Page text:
Do you have tips for brainstorming?

Specifics about craft, talent, technique, etc.
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Do you have tips for brainstorming?

Postby RusticBohemian » Wed Sep 23, 2020 11:59 am

I've got a story coming along well. I've got an antagonist, and I know what his broad goal is and what he's trying to achieve.

I've come up with two specific "schemes" for him that work, but which are just too obvious.

I've also come up with another two that work well and are original, but don't fit into the tech/magic level of the setting.

So I've been grinding my gears trying to come up with something that's a better fit, but not getting anywhere with it.

Do any of you have any favorite brainstorming prompts, strategies, or techniques when trying to solve plot problems like this? Please share!


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Re: Do you have tips for brainstorming?

Postby RSchibler » Wed Sep 23, 2020 1:16 pm

Dave Farland suggested writing out a list of ten things that could happen in your story. The first few will be the "obvious" or "easy" answers, but as you get to seven, eight, nine, you'll be forced to really come up with something unique. I've found this can help with plotting.
V34: R, HM, R
V35: HM, R, R, HM
V36: R, HM, HM, SHM
V37: HM, SF, SHM, P

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Re: Do you have tips for brainstorming?

Postby RabenWrites » Fri Oct 02, 2020 7:26 am

One thing that I find can jumpstart ideas is constraints. Your villain is trying to achieve a goal. Before the protagonist even registers on their radar, what obstacles does your villain have to face? Mentally sketch out a few try/fail cycles for them. Maybe even start with an obvious one and say your villain started down that path and figure out what went wrong. This can give depth to your presentation of the antagonist while mining for ideas.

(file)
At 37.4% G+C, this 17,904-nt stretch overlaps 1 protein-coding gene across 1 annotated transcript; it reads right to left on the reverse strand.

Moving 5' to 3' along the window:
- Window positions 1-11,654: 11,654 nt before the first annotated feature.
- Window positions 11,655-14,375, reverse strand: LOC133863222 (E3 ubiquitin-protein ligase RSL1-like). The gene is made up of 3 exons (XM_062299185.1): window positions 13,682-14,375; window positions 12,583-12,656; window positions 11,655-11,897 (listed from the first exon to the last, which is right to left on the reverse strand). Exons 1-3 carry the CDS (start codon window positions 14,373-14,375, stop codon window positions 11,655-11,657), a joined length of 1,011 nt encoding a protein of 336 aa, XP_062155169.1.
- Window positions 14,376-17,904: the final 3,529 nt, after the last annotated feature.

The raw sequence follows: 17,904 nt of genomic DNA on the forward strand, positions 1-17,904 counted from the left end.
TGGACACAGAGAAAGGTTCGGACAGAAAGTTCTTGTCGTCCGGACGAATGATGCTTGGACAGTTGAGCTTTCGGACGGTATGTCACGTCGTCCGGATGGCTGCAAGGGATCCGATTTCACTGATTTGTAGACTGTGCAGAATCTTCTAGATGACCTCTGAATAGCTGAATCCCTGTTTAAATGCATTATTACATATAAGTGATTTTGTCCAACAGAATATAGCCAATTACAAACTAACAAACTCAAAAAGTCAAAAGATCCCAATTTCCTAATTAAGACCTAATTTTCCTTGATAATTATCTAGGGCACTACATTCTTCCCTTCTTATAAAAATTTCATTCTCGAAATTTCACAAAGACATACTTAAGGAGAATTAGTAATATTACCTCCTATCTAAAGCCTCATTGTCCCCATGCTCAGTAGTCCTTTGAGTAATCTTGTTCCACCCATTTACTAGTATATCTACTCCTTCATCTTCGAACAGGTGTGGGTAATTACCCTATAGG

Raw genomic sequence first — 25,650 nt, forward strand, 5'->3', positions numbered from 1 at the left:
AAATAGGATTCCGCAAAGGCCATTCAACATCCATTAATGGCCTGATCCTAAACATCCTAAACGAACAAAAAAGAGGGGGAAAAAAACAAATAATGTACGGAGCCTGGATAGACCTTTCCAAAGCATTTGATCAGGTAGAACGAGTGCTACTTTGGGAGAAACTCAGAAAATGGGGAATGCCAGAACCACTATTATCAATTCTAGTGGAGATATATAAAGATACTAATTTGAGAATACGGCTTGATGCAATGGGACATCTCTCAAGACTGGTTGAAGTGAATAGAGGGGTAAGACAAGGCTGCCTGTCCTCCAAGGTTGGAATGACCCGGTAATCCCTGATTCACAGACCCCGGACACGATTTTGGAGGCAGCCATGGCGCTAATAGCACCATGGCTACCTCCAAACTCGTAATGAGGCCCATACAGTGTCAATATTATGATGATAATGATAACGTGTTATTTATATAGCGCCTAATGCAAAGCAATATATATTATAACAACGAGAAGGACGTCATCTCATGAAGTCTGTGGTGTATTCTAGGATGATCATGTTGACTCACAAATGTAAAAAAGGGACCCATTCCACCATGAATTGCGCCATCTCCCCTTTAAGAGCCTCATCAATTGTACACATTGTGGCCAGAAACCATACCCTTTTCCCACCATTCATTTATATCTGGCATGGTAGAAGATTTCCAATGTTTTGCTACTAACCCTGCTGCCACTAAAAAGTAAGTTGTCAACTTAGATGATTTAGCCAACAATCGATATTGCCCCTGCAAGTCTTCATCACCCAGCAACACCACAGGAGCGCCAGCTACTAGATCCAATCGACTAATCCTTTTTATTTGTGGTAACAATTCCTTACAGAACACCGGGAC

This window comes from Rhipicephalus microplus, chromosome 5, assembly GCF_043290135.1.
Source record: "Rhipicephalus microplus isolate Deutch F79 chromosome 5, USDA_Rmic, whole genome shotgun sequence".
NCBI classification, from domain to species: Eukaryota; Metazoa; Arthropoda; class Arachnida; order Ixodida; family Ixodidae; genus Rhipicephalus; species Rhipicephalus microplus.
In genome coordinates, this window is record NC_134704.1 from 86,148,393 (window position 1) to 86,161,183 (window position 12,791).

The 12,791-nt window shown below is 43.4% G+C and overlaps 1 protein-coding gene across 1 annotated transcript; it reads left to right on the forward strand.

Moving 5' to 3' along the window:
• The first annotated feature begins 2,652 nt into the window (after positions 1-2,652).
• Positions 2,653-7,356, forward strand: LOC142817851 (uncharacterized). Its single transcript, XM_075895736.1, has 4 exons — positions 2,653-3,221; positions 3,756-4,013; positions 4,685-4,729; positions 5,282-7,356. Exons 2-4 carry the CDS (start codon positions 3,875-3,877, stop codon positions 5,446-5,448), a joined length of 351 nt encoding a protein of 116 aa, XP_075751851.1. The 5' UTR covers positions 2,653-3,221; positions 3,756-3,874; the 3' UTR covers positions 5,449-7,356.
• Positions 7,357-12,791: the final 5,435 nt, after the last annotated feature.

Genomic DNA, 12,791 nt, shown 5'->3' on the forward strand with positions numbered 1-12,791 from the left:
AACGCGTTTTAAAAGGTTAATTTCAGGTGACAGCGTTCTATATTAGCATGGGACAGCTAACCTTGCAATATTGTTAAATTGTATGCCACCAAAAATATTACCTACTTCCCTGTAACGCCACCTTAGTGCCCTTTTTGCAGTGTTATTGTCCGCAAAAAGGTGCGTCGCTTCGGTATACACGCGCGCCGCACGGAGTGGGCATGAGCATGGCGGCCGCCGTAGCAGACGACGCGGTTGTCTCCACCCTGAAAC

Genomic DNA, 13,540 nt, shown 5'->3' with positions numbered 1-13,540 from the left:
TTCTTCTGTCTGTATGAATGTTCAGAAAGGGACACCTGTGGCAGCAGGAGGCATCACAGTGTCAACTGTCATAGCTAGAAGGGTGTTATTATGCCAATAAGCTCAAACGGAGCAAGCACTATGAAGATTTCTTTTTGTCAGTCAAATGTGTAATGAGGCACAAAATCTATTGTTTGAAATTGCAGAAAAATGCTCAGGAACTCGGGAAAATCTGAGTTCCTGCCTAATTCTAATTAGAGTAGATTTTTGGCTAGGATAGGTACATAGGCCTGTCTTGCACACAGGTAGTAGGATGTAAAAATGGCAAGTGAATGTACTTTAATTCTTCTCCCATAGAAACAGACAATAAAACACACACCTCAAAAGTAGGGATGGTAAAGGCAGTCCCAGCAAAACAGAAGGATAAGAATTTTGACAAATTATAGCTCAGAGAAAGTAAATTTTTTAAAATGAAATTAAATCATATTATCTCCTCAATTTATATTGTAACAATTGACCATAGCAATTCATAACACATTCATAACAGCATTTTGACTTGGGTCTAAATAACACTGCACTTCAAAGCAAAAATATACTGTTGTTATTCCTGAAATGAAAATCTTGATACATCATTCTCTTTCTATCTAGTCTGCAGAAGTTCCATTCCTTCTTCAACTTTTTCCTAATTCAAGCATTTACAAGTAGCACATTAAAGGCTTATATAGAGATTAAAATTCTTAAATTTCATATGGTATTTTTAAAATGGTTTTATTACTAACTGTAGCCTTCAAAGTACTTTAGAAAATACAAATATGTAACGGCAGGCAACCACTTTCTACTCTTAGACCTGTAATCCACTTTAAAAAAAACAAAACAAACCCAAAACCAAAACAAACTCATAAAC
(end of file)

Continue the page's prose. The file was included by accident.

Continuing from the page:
Another angle is to consider what your readers are expecting/experiencing. Does the rest of your story run on a theme, and can the villain’s actions comment on that theme? Can an obvious or boring first-draft idea be used by the antagonist as a smoke screen for their actual plan of attack, subverting reader expectations and causing a roadbump for your protagonist?

Anything that can take the list of options from “Anythjng except obvious A and boring B” to “something that can be pulled off under these specific conditions” can help sift the sand of possibilities to find those nuggets of gold.

Keep up the good work!

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Re: Do you have tips for brainstorming?

Postby disgruntledpeony » Fri Oct 02, 2020 7:35 am

I made a template for myself based on a class Dave taught. It's not 100% perfect for me (I tend to pants more with short stories and outline more with longer ones), but I feel like it's a solid idea to have in mind.

In order to begin your story, you need...

A Character:
In a Setting:
With a Problem:
And a Surprise for the Reader:

Take some time to brainstorm potential problems your character could encounter while in pursuit of a solution to their problem.


Choose your favorite three horrible things from the previous list.


Congratulations! You now have all of the basic information you need to write a short story.

This template doesn't specify between internal and external conflicts, but as writers we should definitely try for both whenever possible.
If you are in difficulties with a book, try the element of surprise: attack it at an hour when it isn't expecting it. ~ H.G. Wells

R, SF, SHM, SHM, SHM, F, R, HM, SHM, R, HM, R, F, SHM, SHM, SHM, ?, ?

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Re: Do you have tips for brainstorming?

Postby Dustin Adams » Fri Oct 02, 2020 10:11 am

Here's a fun one:

Have a Person in a Place with a Problem, Preferably in the first Paragraph. wotf013
2x Finalist
1x Semi
4x Silver
9x HM
Eight EDF stories. DSF: Short Story. My Semi-F My Finalist #1

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